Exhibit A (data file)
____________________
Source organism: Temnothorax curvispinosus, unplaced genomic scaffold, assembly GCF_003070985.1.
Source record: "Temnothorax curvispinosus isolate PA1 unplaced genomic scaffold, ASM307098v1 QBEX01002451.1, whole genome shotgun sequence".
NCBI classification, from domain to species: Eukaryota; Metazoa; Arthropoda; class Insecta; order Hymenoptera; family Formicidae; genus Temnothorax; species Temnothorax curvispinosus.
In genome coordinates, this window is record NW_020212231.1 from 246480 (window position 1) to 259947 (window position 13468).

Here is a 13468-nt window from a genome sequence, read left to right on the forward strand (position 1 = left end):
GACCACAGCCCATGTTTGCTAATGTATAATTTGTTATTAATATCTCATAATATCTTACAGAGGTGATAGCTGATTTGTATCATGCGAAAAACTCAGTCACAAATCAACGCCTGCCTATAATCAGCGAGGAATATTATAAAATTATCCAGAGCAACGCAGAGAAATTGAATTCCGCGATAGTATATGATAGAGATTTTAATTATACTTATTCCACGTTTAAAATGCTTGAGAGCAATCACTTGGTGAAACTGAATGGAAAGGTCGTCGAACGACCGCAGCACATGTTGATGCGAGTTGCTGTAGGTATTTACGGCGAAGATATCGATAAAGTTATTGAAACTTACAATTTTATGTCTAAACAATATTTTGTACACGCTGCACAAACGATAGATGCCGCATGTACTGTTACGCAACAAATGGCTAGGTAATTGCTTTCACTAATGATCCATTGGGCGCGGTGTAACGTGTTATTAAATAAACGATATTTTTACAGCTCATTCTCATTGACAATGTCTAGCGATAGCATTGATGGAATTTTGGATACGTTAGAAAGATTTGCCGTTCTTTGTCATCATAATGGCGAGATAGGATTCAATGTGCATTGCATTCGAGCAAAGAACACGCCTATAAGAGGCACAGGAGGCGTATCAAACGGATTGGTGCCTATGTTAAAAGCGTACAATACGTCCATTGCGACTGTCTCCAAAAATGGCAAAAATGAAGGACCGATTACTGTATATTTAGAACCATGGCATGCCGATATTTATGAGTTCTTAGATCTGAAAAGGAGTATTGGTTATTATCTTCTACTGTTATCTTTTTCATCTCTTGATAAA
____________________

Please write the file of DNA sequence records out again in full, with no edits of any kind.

Source organism: Temnothorax curvispinosus, unplaced genomic scaffold, assembly GCF_003070985.1.
Source record: "Temnothorax curvispinosus isolate PA1 unplaced genomic scaffold, ASM307098v1 QBEX01002451.1, whole genome shotgun sequence".
NCBI classification, from domain to species: Eukaryota; Metazoa; Arthropoda; class Insecta; order Hymenoptera; family Formicidae; genus Temnothorax; species Temnothorax curvispinosus.
In genome coordinates, this window is record NW_020212231.1 from 246480 (window position 1) to 259947 (window position 13468).

Here is a 13468-nt window from a genome sequence, read left to right on the forward strand (position 1 = left end):
GACCACAGCCCATGTTTGCTAATGTATAATTTGTTATTAATATCTCATAATATCTTACAGAGGTGATAGCTGATTTGTATCATGCGAAAAACTCAGTCACAAATCAACGCCTGCCTATAATCAGCGAGGAATATTATAAAATTATCCAGAGCAACGCAGAGAAATTGAATTCCGCGATAGTATATGATAGAGATTTTAATTATACTTATTCCACGTTTAAAATGCTTGAGAGCAATCACTTGGTGAAACTGAATGGAAAGGTCGTCGAACGACCGCAGCACATGTTGATGCGAGTTGCTGTAGGTATTTACGGCGAAGATATCGATAAAGTTATTGAAACTTACAATTTTATGTCTAAACAATATTTTGTACACGCTGCACAAACGATAGATGCCGCATGTACTGTTACGCAACAAATGGCTAGGTAATTGCTTTCACTAATGATCCATTGGGCGCGGTGTAACGTGTTATTAAATAAACGATATTTTTACAGCTCATTCTCATTGACAATGTCTAGCGATAGCATTGATGGAATTTTGGATACGTTAGAAAGATTTGCCGTTCTTTGTCATCATAATGGCGAGATAGGATTCAATGTGCATTGCATTCGAGCAAAGAACACGCCTATAAGAGGCACAGGAGGCGTATCAAACGGATTGGTGCCTATGTTAAAAGCGTACAATACGTCCATTGCGACTGTCTCCAAAAATGGCAAAAATGAAGGACCGATTACTGTATATTTAGAACCATGGCATGCCGATATTTATGAGTTCTTAGATCTGAAAAGGAGTATTGGTTATTATCTTCTACTGTTATCTTTTTCATCTCTTGATAAA